- LLM (Master of Laws) Programme
- LLM International Banking and Finance Law
- LLM International Commercial Law
- LLM Comparative Law
- LLM Corporate Law
- LLM Criminal Justice, Family and Social Welfare
- LLM Energy Law
- LLM Environmental Law and Policy
- LLM European Union Law
- LLM Human Rights Law
- LLM International Law
- LLM Intellectual Property Law
- LLM Jurisprudence and Legal Theory
- LLM Law and Economics
- LLM Litigation and Dispute Resolution
- LLM Maritime Law
- LLM Public Law
- LLM Competition Law
- Programme Calendar
- LLM Modules
- LAWSG102 The Role of Economics in Competition Law and Practice
- LAWSG129 Corporate Governance in the UK and US
- LAWSG013 World Trade Organisation and Trade Linkages in the World Trade Organisation, The
- LAWSG142 Law and Governance of Global Health
- LAWSG046 Global Competition Litigatation
- LAWSG041 Insurance Law (excluding Marine Insurance)
- LAWSG015 Competition Law (EU & UK)
- LAWSG152 Human Rights in Europe
- LAWSG042 Law, Economics and Society: The Foundations of Capitalism
- LAWSG134 International and Commercial Trusts Law
- LAWSG032 Banking Law
- LAWSG040 Company Law
- LAWSG080 Regulation of Financial Markets
- LAWSG161 Religion, State and Law
- LAWSG056A Use of Force in International Law
- LAWSG056B International Humanitarian Law
- LAWSG030 International Human Rights Law
- LAWSG021 Jeremy Bentham and the Utilitarian Tradition
- LAWSG021A: Jeremy Bentham and the Utilitarian Tradition A
- LAWSG092 Marine Insurance Law
- LAWSG183 Legal Needs and Legal Assistance
- LAWSG022 International Commercial Litigation
- LAWSG174 Foundations and Principles of International Law
- LAWSG108 Restitution of Unjust Enrichment
- LAWSG083 Prisons: Ideology, Policy and Law
- LAWSG027 Gender, Law and the State: Current Legal Issues
- LAWSG140 Human Rights at Work
- LAWSG160 Principles of Civil Justice
- LAWSG094 Alternative Dispute Resolution
- LAWSG122 International and European Refugee Law
- LAWSG185 Commercial Remedies
- LAWSG008 Constitutional and Institutional Law of the EU
- LAWSG068 Comparative Human Rights Law
- LAWSG068A Comparative Human Rights Law A
- LAWSG068B Comparative Human Rights Law B
- LAWSG188 Comparative Copyright and Design Law
- LAWSG086 International Energy Law
- LAWSG127 Introduction to the International Law of the Sea
- LAWSG136 Modern Advocacy and Classical Rhetoric
- LAWSG004 The Machinery of Environmental Protection: Institutions, Governance and Regulation
- LAWSG181 Law and Policy of Climate Change
- LAWSG184 Corporations, Global Business and Environmental Protection
- LAWSG028A International Environmental Law A
- LAWSG168 The Future of Legal Practice
- LAWSG077 Cross-Border Mergers and Acquisitions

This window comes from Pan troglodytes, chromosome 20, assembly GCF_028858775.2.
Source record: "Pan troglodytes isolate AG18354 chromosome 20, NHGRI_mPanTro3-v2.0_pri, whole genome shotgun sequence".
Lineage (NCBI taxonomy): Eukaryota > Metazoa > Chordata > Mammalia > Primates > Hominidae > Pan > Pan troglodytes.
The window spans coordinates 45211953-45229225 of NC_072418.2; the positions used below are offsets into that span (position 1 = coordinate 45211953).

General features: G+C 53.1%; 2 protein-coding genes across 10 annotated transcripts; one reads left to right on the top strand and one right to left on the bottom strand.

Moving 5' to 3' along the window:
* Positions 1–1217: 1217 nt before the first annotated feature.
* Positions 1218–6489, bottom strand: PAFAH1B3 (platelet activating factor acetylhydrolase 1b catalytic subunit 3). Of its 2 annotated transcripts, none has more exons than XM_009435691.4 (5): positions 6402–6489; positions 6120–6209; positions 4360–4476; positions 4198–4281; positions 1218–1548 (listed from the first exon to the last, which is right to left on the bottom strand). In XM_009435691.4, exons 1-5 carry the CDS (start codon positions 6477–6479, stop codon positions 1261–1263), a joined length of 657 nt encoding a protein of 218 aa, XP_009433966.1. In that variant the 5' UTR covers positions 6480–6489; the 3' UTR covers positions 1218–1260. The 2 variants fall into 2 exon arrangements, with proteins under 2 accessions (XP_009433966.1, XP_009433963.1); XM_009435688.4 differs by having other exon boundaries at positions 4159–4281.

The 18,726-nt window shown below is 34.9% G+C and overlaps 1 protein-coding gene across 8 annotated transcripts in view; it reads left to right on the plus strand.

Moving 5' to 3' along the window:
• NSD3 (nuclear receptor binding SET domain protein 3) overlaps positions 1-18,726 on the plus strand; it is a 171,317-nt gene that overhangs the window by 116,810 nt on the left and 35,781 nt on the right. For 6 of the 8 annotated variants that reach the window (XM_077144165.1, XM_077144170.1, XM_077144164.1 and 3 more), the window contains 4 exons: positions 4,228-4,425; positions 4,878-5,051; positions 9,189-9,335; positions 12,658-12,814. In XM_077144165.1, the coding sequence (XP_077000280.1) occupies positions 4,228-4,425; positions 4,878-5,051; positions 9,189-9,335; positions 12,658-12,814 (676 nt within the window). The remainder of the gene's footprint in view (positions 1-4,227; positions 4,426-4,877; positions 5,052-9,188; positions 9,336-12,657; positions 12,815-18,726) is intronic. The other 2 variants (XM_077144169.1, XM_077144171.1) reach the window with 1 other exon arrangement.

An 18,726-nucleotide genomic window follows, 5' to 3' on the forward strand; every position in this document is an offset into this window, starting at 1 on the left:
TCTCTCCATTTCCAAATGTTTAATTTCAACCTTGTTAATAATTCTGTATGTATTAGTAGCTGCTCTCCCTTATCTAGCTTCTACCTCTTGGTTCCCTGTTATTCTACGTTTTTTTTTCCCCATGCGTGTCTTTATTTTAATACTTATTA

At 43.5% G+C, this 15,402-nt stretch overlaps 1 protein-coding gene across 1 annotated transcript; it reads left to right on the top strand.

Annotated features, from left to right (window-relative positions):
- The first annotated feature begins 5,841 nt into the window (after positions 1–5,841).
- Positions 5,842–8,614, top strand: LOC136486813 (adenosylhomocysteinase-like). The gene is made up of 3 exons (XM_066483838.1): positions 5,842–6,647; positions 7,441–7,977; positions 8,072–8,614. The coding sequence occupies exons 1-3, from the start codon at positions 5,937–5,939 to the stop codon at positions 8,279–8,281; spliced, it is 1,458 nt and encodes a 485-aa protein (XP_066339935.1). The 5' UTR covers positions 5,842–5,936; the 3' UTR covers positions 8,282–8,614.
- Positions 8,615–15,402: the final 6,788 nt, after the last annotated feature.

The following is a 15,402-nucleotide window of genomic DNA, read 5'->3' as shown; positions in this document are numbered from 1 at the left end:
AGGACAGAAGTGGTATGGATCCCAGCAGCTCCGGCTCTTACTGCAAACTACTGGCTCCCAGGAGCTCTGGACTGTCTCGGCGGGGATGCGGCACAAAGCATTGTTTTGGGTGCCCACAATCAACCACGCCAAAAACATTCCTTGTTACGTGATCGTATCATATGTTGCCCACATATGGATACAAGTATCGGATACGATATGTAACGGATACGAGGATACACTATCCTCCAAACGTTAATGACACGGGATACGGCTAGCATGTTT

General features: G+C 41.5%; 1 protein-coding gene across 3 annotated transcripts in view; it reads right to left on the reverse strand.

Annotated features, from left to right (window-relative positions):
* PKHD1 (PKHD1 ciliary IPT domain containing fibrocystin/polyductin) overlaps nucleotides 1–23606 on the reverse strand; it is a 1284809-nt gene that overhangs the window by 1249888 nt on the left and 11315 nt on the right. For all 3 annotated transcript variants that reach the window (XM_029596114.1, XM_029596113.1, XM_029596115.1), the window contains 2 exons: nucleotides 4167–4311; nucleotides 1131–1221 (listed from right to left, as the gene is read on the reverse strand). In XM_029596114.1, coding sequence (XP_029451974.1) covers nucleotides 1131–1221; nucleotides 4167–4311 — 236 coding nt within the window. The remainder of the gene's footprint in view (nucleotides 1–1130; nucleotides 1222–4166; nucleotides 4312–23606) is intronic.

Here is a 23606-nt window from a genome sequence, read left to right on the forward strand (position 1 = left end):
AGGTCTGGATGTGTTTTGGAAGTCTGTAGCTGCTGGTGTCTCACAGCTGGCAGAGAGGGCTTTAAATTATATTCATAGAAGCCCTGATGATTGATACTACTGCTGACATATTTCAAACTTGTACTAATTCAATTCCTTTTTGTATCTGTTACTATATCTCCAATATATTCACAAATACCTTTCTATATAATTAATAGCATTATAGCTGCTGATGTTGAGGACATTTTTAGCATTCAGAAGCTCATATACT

- LAWSG119 European Labour Rights in and International Context
- LAWSG176 Bioethics Governance
- LAWSG152A Human Rights in Europe I: Theory and Practice of the European Convention on Human Rights (ECHR)
- LAWSG175A Access to Justice: Theory and Practice
- LAWSG101 International and Comparative Secured Transactions
- LAWSG093 Carriage of Goods by Sea
- LAWSG050 International Trade Law
- LAWSG069 International Arbitration
- LAWSG088 International Law of Foreign Investment
- LAWSG076 Law and Policy of International Courts and Tribunals
- LAWSG139 Constitutional Theory
- LAWSG033 Legal Aspects of International Finance
- LAWSG025 Jurisprudence and Legal Theory
- LAWSG025A Jurisprudence and Legal Theory A
- LAWSG171 Aspects of National Security Law
- LAWSG128 Comparative Constitutional Law
- LAWSG158 Competition Law and Intellectual Property Rights
- LAWSG141 Law and Ethics
- LAWSG178 Law of Treaties
- LAWSG189 Law of Patents
- LAWSG187 Contemporary Aspects of Intellectual Property
- LAWSG186 Trade Marks and Unfair Competition in the UK, Europe and the United States
- LAWSG103 Corporate Finance
- LAWSG154 Criminal Process and Human Rights
- LAWSG145 Regulation and Tort
- LAWSG170 EU Contract Law
- LAWSG166 EU Trade and External Relations Law
- Planning Your Programme
- Programme Structure
- LLM Specialist Degrees
- Independent Research Essay
- Bentham House Redevelopment
- Offer Holders
- Non-accredited Opportunities
- Meet our LLM alumni
Is there an application fee?
Yes, UCL has a non-refundable application processing fee for graduate taught programmes.
The 2016-17 application fees are £75.00 for online applications and £100.00 for paper applications. Please note that online applications will not be submitted, and paper applications will not be processed, until the application fee has been paid in full.
When do I apply?
The general deadline for applications for the September 2017 intake is 5pm on 1st June 2017. However, if you wish to be considered for Faculty of Laws LLM scholarships 2017-18, the deadline for applications is 5pm on 20th January 2017. Please note for the purposes of consideration for scholarships, the application will not be considered complete if you have applied online by 5pm on 20th January 2017, but it is still pending one or both references.